Wolf Creek 2 Review

Posted: April 12, 2014 in Horror, Reviews
Tags: , , , , , , , , ,

Wolf-Creek-2-Photo-2-610x406The irony of the Wolf Creek movies is that if the Australian Tourist Board were looking for a filmmaker to deliver images to entice tourists to take the long trip Down Under, director Greg Mclean would be a natural choice. At the beginning of both films – the original in 2005 and the sequel which opens shortly in the United States – the varied landscapes of Australia are highlighted beautifully, from the wonderful sand beaches of the coast to the surprisingly lush pockets of green in the interior to the stark other-worldliness of the Outback.

Yet, writer Greg Mclean, who penned the screenplays for both features, even more effectively dissuades any outsiders contemplating a walkabout by means of his creation, Mick Taylor (John Jarratt), the ever amiable serial killer, who stalks, slices and skins travelers to the isolated Wolf Creek National Park.

Not much is necessary in the way of a plot recap for Wolf Creek 2; certainly, none for those who have seen the first. Unfortunate tourists are taken back to Mick’s place. He drugs them, ties them up, and threatens them. They whine, escape, do something stupid and are caught again. They whine some more.

What differs from the original is that we now learn that Mick may be a vigilante, eco-terrorist, xenophobe, racist, rapist, and/or frustrated game show host. Jarratt is terrific in the main role – no one goes from zero to psycho any faster or more convincingly – and carries the action as the victims are interchangeable stereotypes. Mclean wisely brings Mick into the mix from the first scene here, unlike with the original in which audiences had to wait almost half the movie before his first appearance. In fact, the first scene in Wolf Creek 2 might be the best one in the entire film as Mick is pulled over by two bored cops who decide to hassle the wrong ranch hand. It’s fun to root for Mick, but he squanders that good will faster than George W. Bush.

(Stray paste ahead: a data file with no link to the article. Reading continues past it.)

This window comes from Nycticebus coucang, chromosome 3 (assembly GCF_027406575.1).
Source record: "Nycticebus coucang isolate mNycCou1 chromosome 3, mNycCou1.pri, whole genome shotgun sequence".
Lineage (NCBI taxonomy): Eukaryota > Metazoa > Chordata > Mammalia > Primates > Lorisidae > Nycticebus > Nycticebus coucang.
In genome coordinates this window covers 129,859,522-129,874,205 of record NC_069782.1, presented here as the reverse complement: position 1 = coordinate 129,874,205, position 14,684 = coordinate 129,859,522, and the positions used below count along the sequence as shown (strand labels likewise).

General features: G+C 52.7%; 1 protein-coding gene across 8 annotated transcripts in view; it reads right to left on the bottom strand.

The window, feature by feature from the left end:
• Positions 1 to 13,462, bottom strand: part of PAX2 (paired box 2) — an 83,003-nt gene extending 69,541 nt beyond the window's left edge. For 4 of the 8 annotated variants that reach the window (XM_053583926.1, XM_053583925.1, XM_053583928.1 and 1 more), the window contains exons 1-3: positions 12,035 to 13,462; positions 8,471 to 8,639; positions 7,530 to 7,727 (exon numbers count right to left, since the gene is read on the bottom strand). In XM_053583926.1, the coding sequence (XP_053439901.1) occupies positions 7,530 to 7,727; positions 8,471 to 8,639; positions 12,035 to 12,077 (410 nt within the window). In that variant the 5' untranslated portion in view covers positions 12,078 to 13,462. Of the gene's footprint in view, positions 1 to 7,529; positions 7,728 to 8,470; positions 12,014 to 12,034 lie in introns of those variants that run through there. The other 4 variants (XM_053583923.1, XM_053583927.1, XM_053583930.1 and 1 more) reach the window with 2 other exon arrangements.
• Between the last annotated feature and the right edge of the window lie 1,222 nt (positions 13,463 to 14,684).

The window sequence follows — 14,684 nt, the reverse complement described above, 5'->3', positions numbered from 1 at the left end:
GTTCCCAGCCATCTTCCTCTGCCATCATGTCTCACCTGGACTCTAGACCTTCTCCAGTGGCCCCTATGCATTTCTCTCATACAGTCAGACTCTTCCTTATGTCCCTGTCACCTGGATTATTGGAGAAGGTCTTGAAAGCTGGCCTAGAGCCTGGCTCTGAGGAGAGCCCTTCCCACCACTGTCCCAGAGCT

Mclean does a lot right, and, for a brief period, there’s hope that the film may shed the restrictions of a remake (and almost every horror film sequel is essentially a remake) and go in the direction of the cult favorite, The Hitcher (1986). No such luck, but there are a handful of memorable moments, and the movie does carry a distinct Australian identity. Mclean takes delight in perverting some of the iconic images foreigners hold of his homeland. Witness the outrageous kangaroo scene in Wolf Creek 2; whether it is outrageously funny or outrageously offensive will depend entirely on whether you share the common Aussie view of the marsupials as something worse than nuisances. Mick’s questioning of one victim’s knowledge of Australian history is also fair dinkum from the home team’s point of view, but the scene plays long.

Overall, the film is a bit too mean and a bit too much. Mclean’s talent is evident. He won Best Director from the Australian Film Institute  for the original Wolf Creek, and this reads as an improvement over that outing. Going forward, there is no reason that he should not stay within the horror genre, although he would seem to have the chops to move into straight action films as well. Still, it would be disappointing if Wolf Creek 3 were his next project. As any visitor could tell you, leave Mick be.

Two stars.


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